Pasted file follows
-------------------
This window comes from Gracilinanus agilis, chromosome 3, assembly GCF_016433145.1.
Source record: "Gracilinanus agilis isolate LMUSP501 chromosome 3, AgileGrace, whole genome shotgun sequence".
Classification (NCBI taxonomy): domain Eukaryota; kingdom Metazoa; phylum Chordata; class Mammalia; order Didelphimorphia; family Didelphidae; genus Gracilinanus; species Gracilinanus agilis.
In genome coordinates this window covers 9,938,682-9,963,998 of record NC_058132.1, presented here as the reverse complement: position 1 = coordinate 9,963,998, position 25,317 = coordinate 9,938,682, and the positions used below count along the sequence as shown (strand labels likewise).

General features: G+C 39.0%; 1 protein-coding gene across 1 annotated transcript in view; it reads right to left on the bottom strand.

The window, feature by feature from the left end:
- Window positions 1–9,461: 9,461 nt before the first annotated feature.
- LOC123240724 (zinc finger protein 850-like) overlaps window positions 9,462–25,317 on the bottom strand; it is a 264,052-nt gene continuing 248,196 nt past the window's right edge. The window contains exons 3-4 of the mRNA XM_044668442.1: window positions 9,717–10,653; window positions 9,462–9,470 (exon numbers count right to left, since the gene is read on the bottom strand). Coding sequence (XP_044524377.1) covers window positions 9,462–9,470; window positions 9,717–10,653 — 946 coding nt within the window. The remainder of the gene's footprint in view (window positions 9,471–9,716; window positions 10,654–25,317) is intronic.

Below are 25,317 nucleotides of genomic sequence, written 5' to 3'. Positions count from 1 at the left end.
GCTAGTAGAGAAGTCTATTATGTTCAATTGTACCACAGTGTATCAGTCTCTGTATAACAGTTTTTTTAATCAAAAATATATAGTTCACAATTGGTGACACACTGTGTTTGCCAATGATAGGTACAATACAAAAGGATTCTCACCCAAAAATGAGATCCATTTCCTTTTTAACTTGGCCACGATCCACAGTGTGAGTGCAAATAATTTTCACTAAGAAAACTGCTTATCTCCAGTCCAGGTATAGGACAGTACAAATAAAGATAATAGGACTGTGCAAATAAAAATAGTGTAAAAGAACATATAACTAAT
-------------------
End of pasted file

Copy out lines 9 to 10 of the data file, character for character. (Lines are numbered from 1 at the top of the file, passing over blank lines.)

Below are 25,317 nucleotides of genomic sequence, written 5' to 3'. Positions count from 1 at the left end.
GCTAGTAGAGAAGTCTATTATGTTCAATTGTACCACAGTGTATCAGTCTCTGTATAACAGTTTTTTTAATCAAAAATATATAGTTCACAATTGGTGACACACTGTGTTTGCCAATGATAGGTACAATACAAAAGGATTCTCACCCAAAAATGAGATCCATTTCCTTTTTAACTTGGCCACGATCCACAGTGTGAGTGCAAATAATTTTCACTAAGAAAACTGCTTATCTCCAGTCCAGGTATAGGACAGTACAAATAAAGATAATAGGACTGTGCAAATAAAAATAGTGTAAAAGAACATATAACTAAT